What kind of a hunt do you want?
The first question you need to ask yourself is what type of a hunt you want. There are baited hunt, spot & stalk hunts, and even combinations of these. Think about your physical capabilities, your shooting ability, experience and desires. Scenery, number of bears you want to see, frantic action or lack of it, and climate. These things and more go into your choice of a hunt. If you start talking to an outfitter and you realize this isn’t exactly what you are looking for, don’t hesitate to back out.
Websites are one of the best places to learn more about a hunt. You can read about the outfitter, the guide and importantly, how long they’ve been in business. You can look at an album of photos and have a candid discussion that will give you a real gut feeling for the hunt and the people you will entrust with your money and in some cases your life. In the course of the search you will think of questions to ask so ask them on the spot in your email or phone conversation, you will think of even more questions to ask so write them down and ask at a later time.
If you do not meet the outfitter in person then plan to have a good phone conversation and ask the tough questions. Get references of successful and unsuccessful past clients and call them.
Define your Expectations
Realistically, an outfitter can’t offer you the hunt you really want unless they know exactly what you want. Many people have had a bad experience because they went on a hunt that wasn’t a good fit because they didn’t specifically tell the outfitter what they wanted. If an outfitter says they have fishing available, but you get there and find out its only fly fishing and you don’t know how to fly fish; that’s your fault, you should have clarified it before you left home.
Be honest about your physical limitations. Don’t go on a spot & stalk hunt if you can’t hike up a steep hill. Likewise, if you are 400 pounds and can’t get into a tree stand, it would be a good idea to tell the outfitter that ahead of time so he can get a ground blind in place. Don’t surprise your outfitter when you pull into camp. He will be asking questions and expecting honest answers and you should be too.
Are you looking for a truly big black bear? Make sure you are going to a place that has them. There are a lot of places that specialize in getting everyone a bear, but the top end of them is about 300 pounds. If you want to bag a giant, you have to ask the questions that will help you understand the type of operation you are dealing with. Looking for a color phase bear? Ask the specific questions about percentages of color bears. Then ask exactly how many and what colors were bagged there in the past three years. Trust your gut, if it doesn’t feel right, back off.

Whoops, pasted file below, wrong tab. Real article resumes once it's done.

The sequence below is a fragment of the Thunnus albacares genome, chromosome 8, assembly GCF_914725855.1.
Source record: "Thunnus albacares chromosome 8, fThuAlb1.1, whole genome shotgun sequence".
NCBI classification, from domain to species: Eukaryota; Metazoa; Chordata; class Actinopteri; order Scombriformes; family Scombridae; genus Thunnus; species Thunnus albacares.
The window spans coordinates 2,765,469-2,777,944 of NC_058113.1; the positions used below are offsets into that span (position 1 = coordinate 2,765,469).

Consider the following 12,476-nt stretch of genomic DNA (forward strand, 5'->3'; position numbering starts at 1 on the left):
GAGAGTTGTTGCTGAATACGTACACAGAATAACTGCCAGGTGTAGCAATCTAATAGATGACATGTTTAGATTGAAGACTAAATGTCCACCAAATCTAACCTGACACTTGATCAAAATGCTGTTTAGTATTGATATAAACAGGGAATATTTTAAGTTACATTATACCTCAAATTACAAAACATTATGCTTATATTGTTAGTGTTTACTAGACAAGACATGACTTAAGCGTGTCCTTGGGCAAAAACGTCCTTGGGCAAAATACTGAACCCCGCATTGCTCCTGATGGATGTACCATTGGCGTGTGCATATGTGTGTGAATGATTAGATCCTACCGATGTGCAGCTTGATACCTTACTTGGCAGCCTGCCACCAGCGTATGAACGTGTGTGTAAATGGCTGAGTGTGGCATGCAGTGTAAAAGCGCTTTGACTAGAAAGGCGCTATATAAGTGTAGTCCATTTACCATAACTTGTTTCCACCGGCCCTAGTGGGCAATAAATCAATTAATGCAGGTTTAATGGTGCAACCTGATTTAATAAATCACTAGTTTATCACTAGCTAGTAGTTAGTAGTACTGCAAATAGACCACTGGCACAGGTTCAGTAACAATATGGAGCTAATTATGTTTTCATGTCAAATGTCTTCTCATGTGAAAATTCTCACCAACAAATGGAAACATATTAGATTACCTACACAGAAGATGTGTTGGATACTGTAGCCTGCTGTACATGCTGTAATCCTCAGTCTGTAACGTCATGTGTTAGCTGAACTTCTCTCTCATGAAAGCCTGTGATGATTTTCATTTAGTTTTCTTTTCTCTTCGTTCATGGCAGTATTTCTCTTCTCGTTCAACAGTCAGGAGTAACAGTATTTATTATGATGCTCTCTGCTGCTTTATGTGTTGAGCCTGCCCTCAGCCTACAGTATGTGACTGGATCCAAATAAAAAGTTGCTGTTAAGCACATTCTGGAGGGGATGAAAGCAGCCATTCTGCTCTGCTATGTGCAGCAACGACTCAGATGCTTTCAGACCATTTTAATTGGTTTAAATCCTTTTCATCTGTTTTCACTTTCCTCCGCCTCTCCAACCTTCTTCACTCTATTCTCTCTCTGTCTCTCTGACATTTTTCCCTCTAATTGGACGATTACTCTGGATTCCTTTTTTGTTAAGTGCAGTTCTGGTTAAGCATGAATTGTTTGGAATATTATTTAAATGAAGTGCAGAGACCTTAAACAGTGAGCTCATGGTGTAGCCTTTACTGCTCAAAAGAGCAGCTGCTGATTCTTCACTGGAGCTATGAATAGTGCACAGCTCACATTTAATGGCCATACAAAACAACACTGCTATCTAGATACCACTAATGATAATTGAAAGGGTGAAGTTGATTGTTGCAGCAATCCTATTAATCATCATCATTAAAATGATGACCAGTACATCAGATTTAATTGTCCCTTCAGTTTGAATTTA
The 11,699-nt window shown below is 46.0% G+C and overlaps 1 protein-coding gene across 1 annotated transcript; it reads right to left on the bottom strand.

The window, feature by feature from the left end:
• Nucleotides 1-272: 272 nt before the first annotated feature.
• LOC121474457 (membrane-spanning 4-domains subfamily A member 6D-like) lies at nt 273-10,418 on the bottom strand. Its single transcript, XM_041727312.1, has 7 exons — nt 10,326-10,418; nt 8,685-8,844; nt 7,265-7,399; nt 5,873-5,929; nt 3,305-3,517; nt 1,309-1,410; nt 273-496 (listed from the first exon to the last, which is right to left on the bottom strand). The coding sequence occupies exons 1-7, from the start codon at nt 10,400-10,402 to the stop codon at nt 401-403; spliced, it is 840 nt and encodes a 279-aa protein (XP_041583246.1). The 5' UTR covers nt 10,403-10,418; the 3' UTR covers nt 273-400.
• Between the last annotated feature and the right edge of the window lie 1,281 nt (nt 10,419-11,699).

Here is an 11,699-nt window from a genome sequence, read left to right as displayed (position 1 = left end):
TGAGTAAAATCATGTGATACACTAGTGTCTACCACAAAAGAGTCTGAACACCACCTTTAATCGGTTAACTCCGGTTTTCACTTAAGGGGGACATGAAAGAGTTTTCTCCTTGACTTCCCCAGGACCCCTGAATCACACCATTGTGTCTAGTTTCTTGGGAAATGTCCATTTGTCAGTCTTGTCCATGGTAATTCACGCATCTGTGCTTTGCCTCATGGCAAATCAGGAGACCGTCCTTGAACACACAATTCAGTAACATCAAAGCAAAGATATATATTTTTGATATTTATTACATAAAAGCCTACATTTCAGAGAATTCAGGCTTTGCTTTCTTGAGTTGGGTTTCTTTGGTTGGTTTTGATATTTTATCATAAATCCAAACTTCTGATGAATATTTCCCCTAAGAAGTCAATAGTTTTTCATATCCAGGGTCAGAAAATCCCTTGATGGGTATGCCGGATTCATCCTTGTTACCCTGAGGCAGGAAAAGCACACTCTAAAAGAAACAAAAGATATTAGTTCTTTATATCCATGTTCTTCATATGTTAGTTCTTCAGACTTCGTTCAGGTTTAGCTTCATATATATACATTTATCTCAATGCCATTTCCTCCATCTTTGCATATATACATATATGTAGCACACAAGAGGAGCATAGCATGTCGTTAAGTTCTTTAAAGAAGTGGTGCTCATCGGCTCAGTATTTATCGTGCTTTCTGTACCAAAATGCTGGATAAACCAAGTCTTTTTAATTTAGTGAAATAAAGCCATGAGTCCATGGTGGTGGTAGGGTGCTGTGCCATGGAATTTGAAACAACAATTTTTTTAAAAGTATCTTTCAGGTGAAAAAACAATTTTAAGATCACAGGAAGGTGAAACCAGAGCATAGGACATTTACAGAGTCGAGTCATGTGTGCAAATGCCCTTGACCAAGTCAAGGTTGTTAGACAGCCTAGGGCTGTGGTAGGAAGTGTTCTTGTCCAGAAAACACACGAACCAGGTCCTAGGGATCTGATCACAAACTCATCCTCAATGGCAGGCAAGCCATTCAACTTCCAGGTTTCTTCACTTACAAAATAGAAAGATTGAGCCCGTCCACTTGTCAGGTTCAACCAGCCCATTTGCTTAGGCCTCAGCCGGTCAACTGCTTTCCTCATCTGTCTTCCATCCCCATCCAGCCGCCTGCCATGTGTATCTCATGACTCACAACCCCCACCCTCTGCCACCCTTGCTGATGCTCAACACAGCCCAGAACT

Make your needs and preferences known. If you have health issues as simple as a lactose intolerance or an allergy, tell them so they can pass it along to the cook. If you don’t like baloney sandwiches, tell them that. Or don’t complain if you find yourself in a tree stand for six hours with nothing but a baloney sandwich to eat.
Ask specific questions about the temperatures, clothing you should bring and footwear. Not much is worse than having nothing but leather hunting boots when you have to slog through a swamp to get to your stand. Wet, smelly feet can ruin a trip as fast as anything. Ask about outerwear, mosquito protection, long johns and headwear.
Many baited hunts mean long hours in the stand during the afternoon and evening, but having something to do during the mornings can make a hunt much more enjoyable. What if you shoot your bear early in the hunt? Learn what might be available to take up your time while you wait for a buddy to get his bear.
Get to know the area well before leaving for the hunt. Look at the area on Google Earth, check the weather for the hunt on accuweather.com, spend some time on the outfitter’s website.
The theme in this article is communication. That’s because the vast majority of bad experiences can be traced back to bad communication; either yours or the outfitter’s. Make sure it isn’t yours.
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